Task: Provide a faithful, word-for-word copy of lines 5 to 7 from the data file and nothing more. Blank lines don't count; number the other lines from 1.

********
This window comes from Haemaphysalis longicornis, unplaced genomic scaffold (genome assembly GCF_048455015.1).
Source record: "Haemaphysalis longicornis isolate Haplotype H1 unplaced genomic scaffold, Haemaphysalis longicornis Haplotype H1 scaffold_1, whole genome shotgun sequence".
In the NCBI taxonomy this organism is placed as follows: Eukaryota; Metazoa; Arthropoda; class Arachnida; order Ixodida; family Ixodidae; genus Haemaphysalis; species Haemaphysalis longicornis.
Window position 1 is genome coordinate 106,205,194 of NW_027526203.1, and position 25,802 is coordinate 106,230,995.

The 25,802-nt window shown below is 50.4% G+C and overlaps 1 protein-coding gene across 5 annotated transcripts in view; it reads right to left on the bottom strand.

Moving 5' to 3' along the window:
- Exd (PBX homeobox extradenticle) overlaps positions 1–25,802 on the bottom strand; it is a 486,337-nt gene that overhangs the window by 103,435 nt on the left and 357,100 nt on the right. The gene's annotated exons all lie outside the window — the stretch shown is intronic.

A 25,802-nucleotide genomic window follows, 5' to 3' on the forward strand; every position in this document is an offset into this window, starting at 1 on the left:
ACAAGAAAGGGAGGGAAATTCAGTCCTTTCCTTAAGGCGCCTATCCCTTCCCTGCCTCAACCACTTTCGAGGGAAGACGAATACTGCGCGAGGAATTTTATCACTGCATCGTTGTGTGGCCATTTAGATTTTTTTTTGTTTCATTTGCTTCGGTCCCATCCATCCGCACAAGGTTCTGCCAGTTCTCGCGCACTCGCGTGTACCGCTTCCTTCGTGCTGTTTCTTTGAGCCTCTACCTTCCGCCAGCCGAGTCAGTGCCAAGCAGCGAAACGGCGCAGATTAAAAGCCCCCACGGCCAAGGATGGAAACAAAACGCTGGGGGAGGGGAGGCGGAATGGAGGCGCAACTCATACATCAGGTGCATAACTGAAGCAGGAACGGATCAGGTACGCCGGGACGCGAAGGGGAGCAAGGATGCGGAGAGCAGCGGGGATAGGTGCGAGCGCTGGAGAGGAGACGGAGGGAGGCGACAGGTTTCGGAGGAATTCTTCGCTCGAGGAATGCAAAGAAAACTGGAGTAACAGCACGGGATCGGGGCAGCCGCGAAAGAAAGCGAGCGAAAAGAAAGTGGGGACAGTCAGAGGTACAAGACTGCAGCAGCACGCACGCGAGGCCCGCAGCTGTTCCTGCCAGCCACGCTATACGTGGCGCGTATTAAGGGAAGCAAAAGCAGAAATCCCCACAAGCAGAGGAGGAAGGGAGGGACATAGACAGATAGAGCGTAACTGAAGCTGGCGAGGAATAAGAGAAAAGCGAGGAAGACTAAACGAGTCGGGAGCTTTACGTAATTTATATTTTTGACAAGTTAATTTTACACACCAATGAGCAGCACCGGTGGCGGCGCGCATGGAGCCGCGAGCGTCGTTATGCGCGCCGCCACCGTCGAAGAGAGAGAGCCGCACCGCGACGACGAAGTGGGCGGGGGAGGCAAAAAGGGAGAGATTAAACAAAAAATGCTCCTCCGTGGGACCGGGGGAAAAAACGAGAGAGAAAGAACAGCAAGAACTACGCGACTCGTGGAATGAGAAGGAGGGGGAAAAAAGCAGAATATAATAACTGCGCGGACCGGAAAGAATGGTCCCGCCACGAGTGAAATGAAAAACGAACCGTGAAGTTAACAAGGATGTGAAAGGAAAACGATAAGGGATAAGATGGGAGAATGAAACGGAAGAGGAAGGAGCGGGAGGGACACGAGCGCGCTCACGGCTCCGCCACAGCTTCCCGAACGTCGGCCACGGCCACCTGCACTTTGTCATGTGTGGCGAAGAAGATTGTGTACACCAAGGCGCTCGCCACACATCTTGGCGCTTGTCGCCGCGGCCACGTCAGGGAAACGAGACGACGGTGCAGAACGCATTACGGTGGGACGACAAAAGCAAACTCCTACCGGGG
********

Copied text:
The 25,802-nt window shown below is 50.4% G+C and overlaps 1 protein-coding gene across 5 annotated transcripts in view; it reads right to left on the bottom strand.

Moving 5' to 3' along the window:
- Exd (PBX homeobox extradenticle) overlaps positions 1–25,802 on the bottom strand; it is a 486,337-nt gene that overhangs the window by 103,435 nt on the left and 357,100 nt on the right. The gene's annotated exons all lie outside the window — the stretch shown is intronic.